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Newsom signs $15 billion package to fight climate change, wildfire and drought

Hayley Smith, Los Angeles Times on

Published in News & Features

Standing before of a foil-wrapped, fire-proofed monument in Sequoia National Park amid a haze of wildfire smoke, Gov. Gavin Newsom on Thursday signed a $15 billion climate package for California, the largest such investment in state history.

As ash from the nearby KNP Complex fire rained from an opaque sky, Newsom outlined the details of the package, which included investments in drought response, forest management and climate risk mitigation.

California in recent months has been hit with record-breaking heat, devastating drought and a wildfire season that has seen more than 2.35 million acres burned across the state — a disastrous convergence of events that has been fueled by the burning of fossil fuels and threatens to become endemic to the region.

“We feel a deep sense of responsibility here in the state of California because of the smash-mouth realities of climate change,” Newsom said. “Not just the issues of the acuity and frequency and duration of these wildfires, but also what’s happening with this mega-drought over the enter West Coast of the United States.”

The announcement arrived in tandem with Climate Week and the run-up to the United Nations Climate Change conference in Glasgow, Scotland, this fall.

Big-ticket items in the package include $5.2 billion for drought response and water resilience; $3.7 billion for issues like extreme heat and sea level rise; $3.9 billion for electric vehicle investment and infrastructure; $1.5 billion for wildfire response and forest resilience, and $1.1 billion for sustainable agriculture.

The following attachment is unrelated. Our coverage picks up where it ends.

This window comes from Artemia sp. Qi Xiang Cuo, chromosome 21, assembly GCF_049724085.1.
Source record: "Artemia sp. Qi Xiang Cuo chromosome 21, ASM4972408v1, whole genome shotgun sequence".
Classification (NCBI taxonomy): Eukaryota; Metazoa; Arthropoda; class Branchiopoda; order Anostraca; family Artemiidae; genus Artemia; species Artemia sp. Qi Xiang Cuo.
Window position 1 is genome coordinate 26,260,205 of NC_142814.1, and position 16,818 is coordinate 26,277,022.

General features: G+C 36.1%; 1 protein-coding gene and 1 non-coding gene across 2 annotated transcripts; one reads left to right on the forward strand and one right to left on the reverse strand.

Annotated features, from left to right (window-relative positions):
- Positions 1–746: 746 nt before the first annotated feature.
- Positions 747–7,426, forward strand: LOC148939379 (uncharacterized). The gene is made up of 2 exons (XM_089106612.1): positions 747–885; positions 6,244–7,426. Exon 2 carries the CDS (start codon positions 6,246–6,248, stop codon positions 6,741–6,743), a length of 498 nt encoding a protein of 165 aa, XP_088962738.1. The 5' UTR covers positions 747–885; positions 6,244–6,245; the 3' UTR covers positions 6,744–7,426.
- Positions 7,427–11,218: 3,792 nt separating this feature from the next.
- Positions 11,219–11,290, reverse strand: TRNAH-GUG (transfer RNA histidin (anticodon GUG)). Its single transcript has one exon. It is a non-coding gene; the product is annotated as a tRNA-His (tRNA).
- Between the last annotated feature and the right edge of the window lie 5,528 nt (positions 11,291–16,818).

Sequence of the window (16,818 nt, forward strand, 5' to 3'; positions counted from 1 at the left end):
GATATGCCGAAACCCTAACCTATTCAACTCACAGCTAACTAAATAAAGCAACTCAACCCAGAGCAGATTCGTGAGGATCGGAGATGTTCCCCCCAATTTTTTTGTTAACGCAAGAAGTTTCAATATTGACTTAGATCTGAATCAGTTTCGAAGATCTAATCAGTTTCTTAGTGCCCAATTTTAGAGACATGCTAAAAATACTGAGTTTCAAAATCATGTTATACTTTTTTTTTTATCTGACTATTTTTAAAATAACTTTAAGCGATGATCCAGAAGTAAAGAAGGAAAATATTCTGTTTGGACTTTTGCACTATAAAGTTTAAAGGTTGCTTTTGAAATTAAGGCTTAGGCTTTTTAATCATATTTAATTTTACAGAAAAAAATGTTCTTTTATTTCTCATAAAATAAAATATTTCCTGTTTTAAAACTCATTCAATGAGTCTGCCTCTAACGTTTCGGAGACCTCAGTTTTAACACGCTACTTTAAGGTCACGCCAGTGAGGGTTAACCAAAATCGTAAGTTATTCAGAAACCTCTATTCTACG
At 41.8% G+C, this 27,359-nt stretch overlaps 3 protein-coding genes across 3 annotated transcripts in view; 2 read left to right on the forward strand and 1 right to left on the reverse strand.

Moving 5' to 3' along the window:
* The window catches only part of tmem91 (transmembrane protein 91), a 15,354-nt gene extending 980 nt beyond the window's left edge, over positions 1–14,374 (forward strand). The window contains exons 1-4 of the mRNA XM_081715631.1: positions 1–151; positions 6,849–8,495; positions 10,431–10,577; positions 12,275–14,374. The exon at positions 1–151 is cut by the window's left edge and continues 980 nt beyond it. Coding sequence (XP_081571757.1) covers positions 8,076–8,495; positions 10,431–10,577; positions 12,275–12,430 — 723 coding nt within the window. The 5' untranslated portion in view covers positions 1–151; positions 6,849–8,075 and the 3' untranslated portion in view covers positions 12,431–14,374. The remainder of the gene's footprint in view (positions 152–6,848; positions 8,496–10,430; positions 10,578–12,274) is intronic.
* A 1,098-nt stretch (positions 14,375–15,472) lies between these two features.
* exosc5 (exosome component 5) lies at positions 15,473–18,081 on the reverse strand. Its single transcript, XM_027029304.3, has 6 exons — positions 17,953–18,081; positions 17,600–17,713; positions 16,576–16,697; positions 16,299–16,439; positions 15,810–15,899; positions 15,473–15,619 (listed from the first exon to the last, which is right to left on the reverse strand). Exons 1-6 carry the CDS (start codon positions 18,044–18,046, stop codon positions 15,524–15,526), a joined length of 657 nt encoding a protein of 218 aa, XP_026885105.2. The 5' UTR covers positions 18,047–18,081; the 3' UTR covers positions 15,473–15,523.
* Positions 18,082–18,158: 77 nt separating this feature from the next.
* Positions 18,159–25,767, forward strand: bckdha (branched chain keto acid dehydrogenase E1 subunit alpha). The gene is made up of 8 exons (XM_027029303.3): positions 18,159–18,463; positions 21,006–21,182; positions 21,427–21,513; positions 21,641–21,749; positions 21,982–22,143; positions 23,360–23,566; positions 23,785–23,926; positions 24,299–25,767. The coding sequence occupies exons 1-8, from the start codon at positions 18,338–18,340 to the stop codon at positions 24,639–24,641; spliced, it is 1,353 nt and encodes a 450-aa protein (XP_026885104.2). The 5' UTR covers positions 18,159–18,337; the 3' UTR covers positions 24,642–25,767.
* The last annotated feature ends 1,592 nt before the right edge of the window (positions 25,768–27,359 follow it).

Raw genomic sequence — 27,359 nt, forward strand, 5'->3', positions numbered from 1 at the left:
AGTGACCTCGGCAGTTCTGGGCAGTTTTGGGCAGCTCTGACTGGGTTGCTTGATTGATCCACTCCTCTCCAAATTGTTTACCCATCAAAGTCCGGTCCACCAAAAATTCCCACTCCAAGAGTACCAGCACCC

The aggregate items stem from the state’s larger $262.6-billion budget, which also encompasses COVID-19 pandemic relief and a sweeping effort to address homelessness, among other top priorities.

But the effects of climate change on Thursday seemed most acute as Newsom signed the legislation under smoke-filled skies. The KNP Complex and the nearby Windy fires have for days threatened California’s towering sequoia trees, which for many years were believed to be nearly impervious to fire.

Last week, officials were seen wrapping the General Sherman tree — known as the largest tree in the world by volume — in fire-resistant foil; a wrenching image in a fire-addled state.

“Here we are with these sentinels to our history,” Newsom said. “You’ve got trees that quite literally date back to over 3,300 years ago. You can’t rebuild a giant sequoia ... and that’s why we’re here with a deep sense of urgency.”


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